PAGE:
“We have been predominantly concerned with the technical skills and the knowledge that are required for the practice of medicine," Soares said. "But we forget that there’s an individual that’s delivering that.”

Bento Soares is proposing a solution that requires a new mindset.

Meditation.

Soares is leading an effort to bring Cognitively-Based Compassion Training to the medical school and expand it to other institutions in Peoria. A CBCT meditation session begins as you might expect...

Recording: “Focus on the sensation of breathing, for five cycles…”

A meditation instructor’s voice guides listeners into a relaxed state, starting with physical aspects, like posture and breath. Then it progresses to the mind, instructing the listener to ‘witness’ their thoughts.

Recording: “As they unfold in the present moment...without becoming entangled.”

The CBCT philosophy is, essentially, that while pain is an inevitable part of being human, people have the ability to harness their emotions and control how they relate to suffering.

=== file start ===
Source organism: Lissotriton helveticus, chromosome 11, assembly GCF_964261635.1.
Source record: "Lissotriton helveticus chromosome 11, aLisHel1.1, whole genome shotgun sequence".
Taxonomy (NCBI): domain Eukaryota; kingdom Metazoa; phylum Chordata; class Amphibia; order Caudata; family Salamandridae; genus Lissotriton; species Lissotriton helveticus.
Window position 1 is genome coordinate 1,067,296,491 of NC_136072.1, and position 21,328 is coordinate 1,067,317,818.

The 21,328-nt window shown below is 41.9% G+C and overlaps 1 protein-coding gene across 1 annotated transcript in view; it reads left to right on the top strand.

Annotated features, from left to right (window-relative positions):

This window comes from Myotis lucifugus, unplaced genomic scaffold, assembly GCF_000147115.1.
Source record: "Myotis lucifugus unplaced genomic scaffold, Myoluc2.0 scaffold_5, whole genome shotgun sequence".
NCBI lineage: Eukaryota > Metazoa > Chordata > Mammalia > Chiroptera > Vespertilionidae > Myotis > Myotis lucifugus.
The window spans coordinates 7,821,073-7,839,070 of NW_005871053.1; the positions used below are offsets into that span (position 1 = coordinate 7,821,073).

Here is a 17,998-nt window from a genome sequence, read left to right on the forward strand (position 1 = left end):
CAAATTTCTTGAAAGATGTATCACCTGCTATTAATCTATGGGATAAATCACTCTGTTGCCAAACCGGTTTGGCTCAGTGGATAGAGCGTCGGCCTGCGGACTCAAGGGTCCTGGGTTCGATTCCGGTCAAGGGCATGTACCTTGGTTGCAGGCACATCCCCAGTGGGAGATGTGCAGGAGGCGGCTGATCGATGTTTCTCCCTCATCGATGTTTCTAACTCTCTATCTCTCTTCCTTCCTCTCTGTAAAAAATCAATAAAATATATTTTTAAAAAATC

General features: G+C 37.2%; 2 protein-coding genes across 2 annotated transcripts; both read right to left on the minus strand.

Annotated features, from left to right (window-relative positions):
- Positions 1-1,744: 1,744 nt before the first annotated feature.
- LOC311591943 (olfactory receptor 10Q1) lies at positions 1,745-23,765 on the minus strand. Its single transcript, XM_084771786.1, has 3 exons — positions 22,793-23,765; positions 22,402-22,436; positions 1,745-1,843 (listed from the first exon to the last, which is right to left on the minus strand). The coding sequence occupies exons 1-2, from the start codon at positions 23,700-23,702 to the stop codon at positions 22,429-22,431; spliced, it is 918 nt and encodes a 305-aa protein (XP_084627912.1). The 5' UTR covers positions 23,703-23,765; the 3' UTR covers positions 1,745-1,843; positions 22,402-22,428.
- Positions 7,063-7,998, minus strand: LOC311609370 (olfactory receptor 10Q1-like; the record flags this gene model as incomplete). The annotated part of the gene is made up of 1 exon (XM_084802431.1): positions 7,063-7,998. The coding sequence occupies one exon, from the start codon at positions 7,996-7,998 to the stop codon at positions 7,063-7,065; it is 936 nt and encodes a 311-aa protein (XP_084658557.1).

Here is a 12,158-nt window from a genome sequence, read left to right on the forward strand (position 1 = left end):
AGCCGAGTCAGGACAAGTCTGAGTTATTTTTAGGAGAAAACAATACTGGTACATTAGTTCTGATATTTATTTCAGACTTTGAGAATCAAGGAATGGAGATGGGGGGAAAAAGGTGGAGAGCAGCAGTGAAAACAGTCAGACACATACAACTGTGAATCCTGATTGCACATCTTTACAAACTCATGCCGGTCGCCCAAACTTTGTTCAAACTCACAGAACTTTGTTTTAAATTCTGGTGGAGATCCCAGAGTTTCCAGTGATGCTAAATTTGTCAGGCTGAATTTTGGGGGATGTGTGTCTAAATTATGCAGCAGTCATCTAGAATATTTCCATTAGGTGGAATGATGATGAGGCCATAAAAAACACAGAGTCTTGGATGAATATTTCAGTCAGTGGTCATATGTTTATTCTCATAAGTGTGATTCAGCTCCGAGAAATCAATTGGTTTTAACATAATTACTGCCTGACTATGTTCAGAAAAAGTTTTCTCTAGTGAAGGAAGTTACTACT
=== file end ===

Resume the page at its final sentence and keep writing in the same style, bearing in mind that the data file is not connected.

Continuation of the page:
“Compassion is a skill that can be trained, you get better, like language. We all come with a predisposition for certain skills and abilities, but through the training we can get better,” Emory Professor Lobsang Negi said, during a presentation on mindfulness at UICOMP in April. 

Negi, who’s also a former Buddhist monk, developed the CBCT method at Emory, in response to the alarming rates of depression and anxiety among medical students.

He says holding onto negative thoughts manifests as anxiety and depression, which can escalate, leading to destructive behaviors like drug abuse or suicide.

“It gets buried, denied. Your brain doesn’t work that way. It becomes too much. It needs some kind of outlet,” Negi said. 

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Credit Cass Herrington / Peoria Public Radio
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Peoria Public Radio
Emory University Professor Lobsang Negi developed Cognitively-Based Compassion Training, or CBCT, a researched-based protocol that aims to increase empathy. Negi, who's also a former Tibetan Monk, spoke during a panel on "Mindfulness in Medicine" at UICOMP in April.

Five UICOMP instructors are completing the certification in Negi’s research-backed protocol. So they’ll be able to offer CBCT to incoming medical students, residents and faculty.

But to get better, there has to be a willingness.